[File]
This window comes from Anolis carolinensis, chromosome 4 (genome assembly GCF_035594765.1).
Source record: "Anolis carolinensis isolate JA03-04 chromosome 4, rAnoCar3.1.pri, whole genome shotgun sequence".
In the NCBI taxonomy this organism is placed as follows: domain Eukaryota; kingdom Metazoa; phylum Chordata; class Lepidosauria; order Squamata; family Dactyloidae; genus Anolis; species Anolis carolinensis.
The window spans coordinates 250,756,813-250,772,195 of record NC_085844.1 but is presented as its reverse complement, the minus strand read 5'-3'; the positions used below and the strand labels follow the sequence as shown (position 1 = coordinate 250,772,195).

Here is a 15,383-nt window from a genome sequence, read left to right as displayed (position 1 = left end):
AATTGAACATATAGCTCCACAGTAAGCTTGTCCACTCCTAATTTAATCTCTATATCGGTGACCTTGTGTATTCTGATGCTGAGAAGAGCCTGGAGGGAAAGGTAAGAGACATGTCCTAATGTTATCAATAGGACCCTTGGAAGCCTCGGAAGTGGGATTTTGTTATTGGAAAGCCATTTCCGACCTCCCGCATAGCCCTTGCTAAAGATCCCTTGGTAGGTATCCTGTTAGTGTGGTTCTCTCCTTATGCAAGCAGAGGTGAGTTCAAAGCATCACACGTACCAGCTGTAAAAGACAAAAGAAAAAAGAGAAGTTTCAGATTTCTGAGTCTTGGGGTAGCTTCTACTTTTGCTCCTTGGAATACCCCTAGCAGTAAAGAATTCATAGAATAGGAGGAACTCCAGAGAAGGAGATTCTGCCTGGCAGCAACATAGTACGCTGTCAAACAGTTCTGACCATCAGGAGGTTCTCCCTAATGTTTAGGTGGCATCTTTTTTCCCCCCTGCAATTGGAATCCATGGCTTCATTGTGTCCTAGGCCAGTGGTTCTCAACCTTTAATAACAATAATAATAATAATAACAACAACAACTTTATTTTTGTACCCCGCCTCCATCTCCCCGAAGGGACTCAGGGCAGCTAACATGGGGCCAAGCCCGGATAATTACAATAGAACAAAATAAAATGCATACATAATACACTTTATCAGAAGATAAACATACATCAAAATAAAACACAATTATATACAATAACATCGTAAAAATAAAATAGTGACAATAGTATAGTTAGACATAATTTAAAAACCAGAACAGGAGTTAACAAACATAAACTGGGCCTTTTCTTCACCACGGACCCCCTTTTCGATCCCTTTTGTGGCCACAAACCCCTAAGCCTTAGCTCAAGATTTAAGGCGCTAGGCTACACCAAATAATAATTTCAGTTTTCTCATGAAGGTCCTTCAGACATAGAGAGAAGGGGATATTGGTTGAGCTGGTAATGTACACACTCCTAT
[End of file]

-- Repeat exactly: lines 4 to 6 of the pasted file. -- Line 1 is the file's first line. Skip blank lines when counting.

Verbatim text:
The window spans coordinates 250,756,813-250,772,195 of record NC_085844.1 but is presented as its reverse complement, the minus strand read 5'-3'; the positions used below and the strand labels follow the sequence as shown (position 1 = coordinate 250,772,195).

Here is a 15,383-nt window from a genome sequence, read left to right as displayed (position 1 = left end):
AATTGAACATATAGCTCCACAGTAAGCTTGTCCACTCCTAATTTAATCTCTATATCGGTGACCTTGTGTATTCTGATGCTGAGAAGAGCCTGGAGGGAAAGGTAAGAGACATGTCCTAATGTTATCAATAGGACCCTTGGAAGCCTCGGAAGTGGGATTTTGTTATTGGAAAGCCATTTCCGACCTCCCGCATAGCCCTTGCTAAAGATCCCTTGGTAGGTATCCTGTTAGTGTGGTTCTCTCCTTATGCAAGCAGAGGTGAGTTCAAAGCATCACACGTACCAGCTGTAAAAGACAAAAGAAAAAAGAGAAGTTTCAGATTTCTGAGTCTTGGGGTAGCTTCTACTTTTGCTCCTTGGAATACCCCTAGCAGTAAAGAATTCATAGAATAGGAGGAACTCCAGAGAAGGAGATTCTGCCTGGCAGCAACATAGTACGCTGTCAAACAGTTCTGACCATCAGGAGGTTCTCCCTAATGTTTAGGTGGCATCTTTTTTCCCCCCTGCAATTGGAATCCATGGCTTCATTGTGTCCTAGGCCAGTGGTTCTCAACCTTTAATAACAATAATAATAATAATAACAACAACAACTTTATTTTTGTACCCCGCCTCCATCTCCCCGAAGGGACTCAGGGCAGCTAACATGGGGCCAAGCCCGGATAATTACAATAGAACAAAATAAAATGCATACATAATACACTTTATCAGAAGATAAACATACATCAAAATAAAACACAATTATATACAATAACATCGTAAAAATAAAATAGTGACAATAGTATAGTTAGACATAATTTAAAAACCAGAACAGGAGTTAACAAACATAAACTGGGCCTTTTCTTCACCACGGACCCCCTTTTCGATCCCTTTTGTGGCCACAAACCCCTAAGCCTTAGCTCAAGATTTAAGGCGCTAGGCTACACCAAATAATAATTTCAGTTTTCTCATGAAGGTCCTTCAGACATAGAGAGAAGGGGATATTGGTTGAGCTGGTAATGTACACACTCCTAT